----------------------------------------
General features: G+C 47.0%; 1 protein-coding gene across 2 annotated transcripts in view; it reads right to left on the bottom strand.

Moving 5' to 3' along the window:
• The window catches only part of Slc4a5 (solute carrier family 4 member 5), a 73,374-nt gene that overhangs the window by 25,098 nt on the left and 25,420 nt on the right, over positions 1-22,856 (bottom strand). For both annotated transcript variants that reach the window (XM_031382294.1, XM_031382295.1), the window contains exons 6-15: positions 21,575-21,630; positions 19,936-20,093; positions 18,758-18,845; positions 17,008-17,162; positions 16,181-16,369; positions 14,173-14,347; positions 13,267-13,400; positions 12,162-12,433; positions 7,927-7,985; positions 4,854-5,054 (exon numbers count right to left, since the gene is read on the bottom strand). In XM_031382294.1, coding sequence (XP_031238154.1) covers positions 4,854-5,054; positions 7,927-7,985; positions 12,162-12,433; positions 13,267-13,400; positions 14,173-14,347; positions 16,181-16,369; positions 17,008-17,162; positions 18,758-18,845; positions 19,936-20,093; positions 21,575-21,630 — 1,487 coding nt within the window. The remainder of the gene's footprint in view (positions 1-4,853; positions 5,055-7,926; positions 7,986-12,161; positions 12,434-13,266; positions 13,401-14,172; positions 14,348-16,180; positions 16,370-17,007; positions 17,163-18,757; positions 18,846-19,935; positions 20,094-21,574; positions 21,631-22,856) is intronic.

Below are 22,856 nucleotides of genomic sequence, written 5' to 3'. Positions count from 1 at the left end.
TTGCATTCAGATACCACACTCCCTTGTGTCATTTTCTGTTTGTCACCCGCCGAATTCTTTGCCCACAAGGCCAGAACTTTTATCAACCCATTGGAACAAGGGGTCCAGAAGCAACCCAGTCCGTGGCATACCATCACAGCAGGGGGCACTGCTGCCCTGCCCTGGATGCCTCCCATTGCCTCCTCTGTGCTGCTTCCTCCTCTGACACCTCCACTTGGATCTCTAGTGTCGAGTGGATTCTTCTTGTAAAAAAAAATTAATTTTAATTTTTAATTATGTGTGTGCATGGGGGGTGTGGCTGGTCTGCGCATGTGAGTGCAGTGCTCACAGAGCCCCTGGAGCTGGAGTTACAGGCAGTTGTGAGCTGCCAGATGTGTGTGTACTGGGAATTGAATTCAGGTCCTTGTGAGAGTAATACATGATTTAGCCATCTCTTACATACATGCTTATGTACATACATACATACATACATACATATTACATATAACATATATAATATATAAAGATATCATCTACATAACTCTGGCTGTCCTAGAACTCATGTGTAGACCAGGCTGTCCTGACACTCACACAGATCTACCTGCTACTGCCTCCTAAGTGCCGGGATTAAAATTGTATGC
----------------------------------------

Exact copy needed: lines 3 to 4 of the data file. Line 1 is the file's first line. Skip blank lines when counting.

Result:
• The window catches only part of Slc4a5 (solute carrier family 4 member 5), a 73,374-nt gene that overhangs the window by 25,098 nt on the left and 25,420 nt on the right, over positions 1-22,856 (bottom strand). For both annotated transcript variants that reach the window (XM_031382294.1, XM_031382295.1), the window contains exons 6-15: positions 21,575-21,630; positions 19,936-20,093; positions 18,758-18,845; positions 17,008-17,162; positions 16,181-16,369; positions 14,173-14,347; positions 13,267-13,400; positions 12,162-12,433; positions 7,927-7,985; positions 4,854-5,054 (exon numbers count right to left, since the gene is read on the bottom strand). In XM_031382294.1, coding sequence (XP_031238154.1) covers positions 4,854-5,054; positions 7,927-7,985; positions 12,162-12,433; positions 13,267-13,400; positions 14,173-14,347; positions 16,181-16,369; positions 17,008-17,162; positions 18,758-18,845; positions 19,936-20,093; positions 21,575-21,630 — 1,487 coding nt within the window. The remainder of the gene's footprint in view (positions 1-4,853; positions 5,055-7,926; positions 7,986-12,161; positions 12,434-13,266; positions 13,401-14,172; positions 14,348-16,180; positions 16,370-17,007; positions 17,163-18,757; positions 18,846-19,935; positions 20,094-21,574; positions 21,631-22,856) is intronic.

Below are 22,856 nucleotides of genomic sequence, written 5' to 3'. Positions count from 1 at the left end.